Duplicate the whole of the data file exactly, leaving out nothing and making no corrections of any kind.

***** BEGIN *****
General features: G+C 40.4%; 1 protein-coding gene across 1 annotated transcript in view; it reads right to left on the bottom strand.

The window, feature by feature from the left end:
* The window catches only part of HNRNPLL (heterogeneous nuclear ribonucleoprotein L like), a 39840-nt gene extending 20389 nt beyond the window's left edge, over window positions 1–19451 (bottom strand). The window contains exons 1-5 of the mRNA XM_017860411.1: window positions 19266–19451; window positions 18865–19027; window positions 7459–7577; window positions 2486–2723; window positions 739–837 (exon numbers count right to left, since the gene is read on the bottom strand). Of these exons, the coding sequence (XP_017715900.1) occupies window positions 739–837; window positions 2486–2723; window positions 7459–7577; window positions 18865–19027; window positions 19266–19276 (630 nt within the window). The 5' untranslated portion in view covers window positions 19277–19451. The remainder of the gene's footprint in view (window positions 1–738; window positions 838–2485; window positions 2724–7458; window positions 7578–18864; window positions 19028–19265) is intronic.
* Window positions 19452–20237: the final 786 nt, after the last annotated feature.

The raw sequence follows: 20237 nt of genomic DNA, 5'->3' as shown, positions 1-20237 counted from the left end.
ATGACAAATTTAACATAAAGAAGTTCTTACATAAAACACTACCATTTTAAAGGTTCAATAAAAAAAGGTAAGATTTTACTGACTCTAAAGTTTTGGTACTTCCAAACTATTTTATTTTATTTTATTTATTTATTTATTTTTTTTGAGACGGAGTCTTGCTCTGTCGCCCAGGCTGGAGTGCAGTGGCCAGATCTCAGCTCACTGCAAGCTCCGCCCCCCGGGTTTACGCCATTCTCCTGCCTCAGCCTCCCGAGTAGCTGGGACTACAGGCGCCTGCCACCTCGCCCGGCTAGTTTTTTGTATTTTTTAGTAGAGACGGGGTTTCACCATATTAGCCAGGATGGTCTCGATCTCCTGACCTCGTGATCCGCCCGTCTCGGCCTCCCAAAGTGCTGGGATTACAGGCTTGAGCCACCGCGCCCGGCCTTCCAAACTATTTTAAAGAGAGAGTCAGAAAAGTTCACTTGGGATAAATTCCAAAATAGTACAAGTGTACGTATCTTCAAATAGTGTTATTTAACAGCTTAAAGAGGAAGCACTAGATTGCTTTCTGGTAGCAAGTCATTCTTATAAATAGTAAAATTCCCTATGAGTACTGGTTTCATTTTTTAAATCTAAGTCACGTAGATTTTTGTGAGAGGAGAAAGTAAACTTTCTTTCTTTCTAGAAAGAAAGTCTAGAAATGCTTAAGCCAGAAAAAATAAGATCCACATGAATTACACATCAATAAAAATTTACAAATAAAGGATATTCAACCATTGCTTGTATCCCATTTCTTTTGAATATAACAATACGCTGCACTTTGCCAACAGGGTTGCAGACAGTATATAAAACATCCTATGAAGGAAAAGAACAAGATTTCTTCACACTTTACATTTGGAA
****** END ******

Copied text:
General features: G+C 40.4%; 1 protein-coding gene across 1 annotated transcript in view; it reads right to left on the bottom strand.

The window, feature by feature from the left end:
* The window catches only part of HNRNPLL (heterogeneous nuclear ribonucleoprotein L like), a 39840-nt gene extending 20389 nt beyond the window's left edge, over window positions 1–19451 (bottom strand). The window contains exons 1-5 of the mRNA XM_017860411.1: window positions 19266–19451; window positions 18865–19027; window positions 7459–7577; window positions 2486–2723; window positions 739–837 (exon numbers count right to left, since the gene is read on the bottom strand). Of these exons, the coding sequence (XP_017715900.1) occupies window positions 739–837; window positions 2486–2723; window positions 7459–7577; window positions 18865–19027; window positions 19266–19276 (630 nt within the window). The 5' untranslated portion in view covers window positions 19277–19451. The remainder of the gene's footprint in view (window positions 1–738; window positions 838–2485; window positions 2724–7458; window positions 7578–18864; window positions 19028–19265) is intronic.
* Window positions 19452–20237: the final 786 nt, after the last annotated feature.

The raw sequence follows: 20237 nt of genomic DNA, 5'->3' as shown, positions 1-20237 counted from the left end.
ATGACAAATTTAACATAAAGAAGTTCTTACATAAAACACTACCATTTTAAAGGTTCAATAAAAAAAGGTAAGATTTTACTGACTCTAAAGTTTTGGTACTTCCAAACTATTTTATTTTATTTTATTTATTTATTTATTTTTTTTGAGACGGAGTCTTGCTCTGTCGCCCAGGCTGGAGTGCAGTGGCCAGATCTCAGCTCACTGCAAGCTCCGCCCCCCGGGTTTACGCCATTCTCCTGCCTCAGCCTCCCGAGTAGCTGGGACTACAGGCGCCTGCCACCTCGCCCGGCTAGTTTTTTGTATTTTTTAGTAGAGACGGGGTTTCACCATATTAGCCAGGATGGTCTCGATCTCCTGACCTCGTGATCCGCCCGTCTCGGCCTCCCAAAGTGCTGGGATTACAGGCTTGAGCCACCGCGCCCGGCCTTCCAAACTATTTTAAAGAGAGAGTCAGAAAAGTTCACTTGGGATAAATTCCAAAATAGTACAAGTGTACGTATCTTCAAATAGTGTTATTTAACAGCTTAAAGAGGAAGCACTAGATTGCTTTCTGGTAGCAAGTCATTCTTATAAATAGTAAAATTCCCTATGAGTACTGGTTTCATTTTTTAAATCTAAGTCACGTAGATTTTTGTGAGAGGAGAAAGTAAACTTTCTTTCTTTCTAGAAAGAAAGTCTAGAAATGCTTAAGCCAGAAAAAATAAGATCCACATGAATTACACATCAATAAAAATTTACAAATAAAGGATATTCAACCATTGCTTGTATCCCATTTCTTTTGAATATAACAATACGCTGCACTTTGCCAACAGGGTTGCAGACAGTATATAAAACATCCTATGAAGGAAAAGAACAAGATTTCTTCACACTTTACATTTGGAA